Driving advice Driving in snow or icy conditions
Driving in snow is, for most UK drivers, a relatively unfamiliar experience. But by following a few simple tips, you should be able to avoid getting stuck or losing control of your car. Check out our advice and watch the top tips video to stay mobile this winter.
Pay close attention to the road surface, as driving in snow and ice requires delicate use of your vehicle’s controls and much greater anticipation. This is particularly important if you're on summer tyres, but don't be fooled, this advice applies even if you've decided to splash out on a set of winter tyres.
Sign up to Which? for £1 to gain access to all our car reviews
Snow-covered roads can often conceal all manner of potholes and road debris that could damage your tyres.
Drive slowly and try to use the busier sections of road, as the weight of traffic will tend to clear the surface.
Accelerate and brake gently, using as high a gear as possible to avoid wheelspin.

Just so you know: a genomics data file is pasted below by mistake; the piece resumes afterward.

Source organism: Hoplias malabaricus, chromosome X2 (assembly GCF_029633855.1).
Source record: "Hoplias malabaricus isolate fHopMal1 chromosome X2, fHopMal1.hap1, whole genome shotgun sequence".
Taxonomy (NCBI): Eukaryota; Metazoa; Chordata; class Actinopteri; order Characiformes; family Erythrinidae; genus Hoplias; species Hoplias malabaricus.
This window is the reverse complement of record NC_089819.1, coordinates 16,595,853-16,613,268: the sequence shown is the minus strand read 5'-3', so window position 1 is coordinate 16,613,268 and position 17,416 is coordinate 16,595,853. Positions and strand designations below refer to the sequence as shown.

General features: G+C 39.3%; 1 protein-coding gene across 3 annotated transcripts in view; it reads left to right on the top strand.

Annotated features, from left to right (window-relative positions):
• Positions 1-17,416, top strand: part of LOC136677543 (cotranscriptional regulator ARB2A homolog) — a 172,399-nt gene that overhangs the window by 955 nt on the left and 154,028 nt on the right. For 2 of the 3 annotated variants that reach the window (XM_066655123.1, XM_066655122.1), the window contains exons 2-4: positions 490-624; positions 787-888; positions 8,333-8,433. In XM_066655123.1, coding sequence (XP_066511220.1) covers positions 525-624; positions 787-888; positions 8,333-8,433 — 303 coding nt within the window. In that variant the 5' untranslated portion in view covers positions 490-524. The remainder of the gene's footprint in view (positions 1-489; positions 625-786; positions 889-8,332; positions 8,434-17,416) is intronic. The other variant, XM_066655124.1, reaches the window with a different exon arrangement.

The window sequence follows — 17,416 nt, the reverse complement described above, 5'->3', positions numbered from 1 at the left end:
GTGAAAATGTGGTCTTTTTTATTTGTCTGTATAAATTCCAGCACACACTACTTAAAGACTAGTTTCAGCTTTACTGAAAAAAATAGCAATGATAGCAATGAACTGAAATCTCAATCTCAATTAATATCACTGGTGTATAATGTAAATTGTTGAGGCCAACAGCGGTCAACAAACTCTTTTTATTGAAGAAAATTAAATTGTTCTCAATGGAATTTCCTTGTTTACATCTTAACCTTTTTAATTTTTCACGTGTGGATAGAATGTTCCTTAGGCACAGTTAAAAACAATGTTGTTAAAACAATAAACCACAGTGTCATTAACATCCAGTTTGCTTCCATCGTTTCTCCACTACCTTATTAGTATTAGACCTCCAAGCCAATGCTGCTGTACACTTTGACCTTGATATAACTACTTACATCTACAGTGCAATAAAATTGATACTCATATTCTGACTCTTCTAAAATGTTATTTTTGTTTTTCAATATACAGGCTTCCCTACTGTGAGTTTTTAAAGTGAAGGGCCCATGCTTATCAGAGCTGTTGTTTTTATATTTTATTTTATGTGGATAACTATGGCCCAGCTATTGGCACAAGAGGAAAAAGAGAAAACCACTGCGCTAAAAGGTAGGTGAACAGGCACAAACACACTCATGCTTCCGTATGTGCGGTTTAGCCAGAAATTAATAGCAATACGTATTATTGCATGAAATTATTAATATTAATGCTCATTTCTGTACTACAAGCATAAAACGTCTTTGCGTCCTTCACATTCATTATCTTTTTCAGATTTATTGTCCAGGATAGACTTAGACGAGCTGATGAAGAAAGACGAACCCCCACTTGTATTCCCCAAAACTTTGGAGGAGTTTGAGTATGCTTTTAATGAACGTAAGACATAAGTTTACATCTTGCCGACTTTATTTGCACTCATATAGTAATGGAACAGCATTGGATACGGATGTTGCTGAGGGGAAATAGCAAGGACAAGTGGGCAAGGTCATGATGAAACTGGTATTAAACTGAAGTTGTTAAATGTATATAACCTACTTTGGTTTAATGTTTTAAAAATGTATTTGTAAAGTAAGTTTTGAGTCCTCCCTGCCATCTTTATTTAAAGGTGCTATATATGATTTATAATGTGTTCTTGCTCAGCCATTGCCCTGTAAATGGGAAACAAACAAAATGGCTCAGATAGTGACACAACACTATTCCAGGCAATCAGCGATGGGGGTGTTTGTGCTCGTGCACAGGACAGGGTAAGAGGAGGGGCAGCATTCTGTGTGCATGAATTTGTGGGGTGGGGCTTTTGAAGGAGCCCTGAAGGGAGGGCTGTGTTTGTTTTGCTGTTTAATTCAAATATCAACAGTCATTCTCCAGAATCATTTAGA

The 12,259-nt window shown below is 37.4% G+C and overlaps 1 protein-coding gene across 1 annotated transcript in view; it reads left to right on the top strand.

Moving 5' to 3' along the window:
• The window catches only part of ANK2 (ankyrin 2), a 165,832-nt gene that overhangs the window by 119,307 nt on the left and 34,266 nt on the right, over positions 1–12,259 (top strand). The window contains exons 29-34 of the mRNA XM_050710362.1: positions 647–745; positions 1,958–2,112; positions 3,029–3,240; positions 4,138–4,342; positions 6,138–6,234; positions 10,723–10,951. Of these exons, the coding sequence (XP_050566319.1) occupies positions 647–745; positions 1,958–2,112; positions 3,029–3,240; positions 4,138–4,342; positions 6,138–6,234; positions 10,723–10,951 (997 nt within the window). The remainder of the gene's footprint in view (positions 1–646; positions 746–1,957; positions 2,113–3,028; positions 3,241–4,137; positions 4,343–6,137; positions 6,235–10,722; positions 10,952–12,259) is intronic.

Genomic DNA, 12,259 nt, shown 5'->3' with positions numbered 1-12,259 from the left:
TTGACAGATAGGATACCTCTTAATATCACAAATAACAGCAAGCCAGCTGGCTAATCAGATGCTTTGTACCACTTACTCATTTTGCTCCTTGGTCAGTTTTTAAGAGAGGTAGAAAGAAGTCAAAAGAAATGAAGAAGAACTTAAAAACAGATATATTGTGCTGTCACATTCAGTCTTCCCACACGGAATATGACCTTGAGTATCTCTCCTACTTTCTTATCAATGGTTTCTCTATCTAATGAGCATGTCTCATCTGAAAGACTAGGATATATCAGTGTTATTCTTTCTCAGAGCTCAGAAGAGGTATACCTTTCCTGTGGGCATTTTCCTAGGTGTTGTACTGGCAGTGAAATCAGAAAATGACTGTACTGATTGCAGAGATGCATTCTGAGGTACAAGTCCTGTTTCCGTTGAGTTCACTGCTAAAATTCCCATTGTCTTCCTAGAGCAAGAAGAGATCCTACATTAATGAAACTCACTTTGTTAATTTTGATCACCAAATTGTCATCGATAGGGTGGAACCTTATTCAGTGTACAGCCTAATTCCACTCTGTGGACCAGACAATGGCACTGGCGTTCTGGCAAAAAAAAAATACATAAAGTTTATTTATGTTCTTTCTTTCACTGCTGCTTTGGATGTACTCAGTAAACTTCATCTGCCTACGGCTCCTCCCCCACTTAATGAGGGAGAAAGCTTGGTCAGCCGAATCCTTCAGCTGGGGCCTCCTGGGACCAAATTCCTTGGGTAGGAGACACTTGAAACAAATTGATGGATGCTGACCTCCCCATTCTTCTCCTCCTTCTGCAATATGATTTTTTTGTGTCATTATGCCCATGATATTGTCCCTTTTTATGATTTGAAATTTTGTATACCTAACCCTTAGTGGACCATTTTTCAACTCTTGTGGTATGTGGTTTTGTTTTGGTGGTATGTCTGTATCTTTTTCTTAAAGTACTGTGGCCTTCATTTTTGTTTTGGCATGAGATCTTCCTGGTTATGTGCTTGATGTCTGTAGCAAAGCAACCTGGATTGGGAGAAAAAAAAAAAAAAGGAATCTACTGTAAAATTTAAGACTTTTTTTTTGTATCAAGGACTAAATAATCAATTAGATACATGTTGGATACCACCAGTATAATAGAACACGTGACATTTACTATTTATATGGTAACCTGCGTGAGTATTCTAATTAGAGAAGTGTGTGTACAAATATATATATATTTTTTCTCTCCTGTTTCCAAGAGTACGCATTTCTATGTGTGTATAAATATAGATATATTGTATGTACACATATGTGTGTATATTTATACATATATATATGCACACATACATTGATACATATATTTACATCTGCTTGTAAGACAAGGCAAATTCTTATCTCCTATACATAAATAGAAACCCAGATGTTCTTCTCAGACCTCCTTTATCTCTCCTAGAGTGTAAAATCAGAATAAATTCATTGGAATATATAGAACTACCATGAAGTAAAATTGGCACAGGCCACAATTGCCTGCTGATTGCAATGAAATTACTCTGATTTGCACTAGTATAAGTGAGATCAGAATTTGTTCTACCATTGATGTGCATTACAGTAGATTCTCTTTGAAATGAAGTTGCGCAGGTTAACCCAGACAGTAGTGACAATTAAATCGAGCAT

If the car starts to slide, steer into the skid and keep your feet off the brake and throttle until the vehicle is back under control.
If you do get stuck, don’t panic by planting your foot on the accelerator. Straighten the steering and clear the snow from the wheels. Place sand bags (told you you’d need them) in front of the driving wheels to give the tyres some grip.
Use gentle acceleration in a higher gear to move off and try not to stop again until you reach firmer ground.
Snow is one thing, but the ice that can follow is more difficult to spot and has even more potential dangers.
Black ice – transparent ice that looks black because it is above asphalt – is prevalent on bridges, overpasses, less busy roads and shaded areas.
When following another car in icy conditions, it’s best to create a 7-8 second gap between you and the car in front. And yes, that even applies to 4x4 drivers – they may find it much easier to gain traction, but they’ll have exactly the same grip issues when it comes to stopping.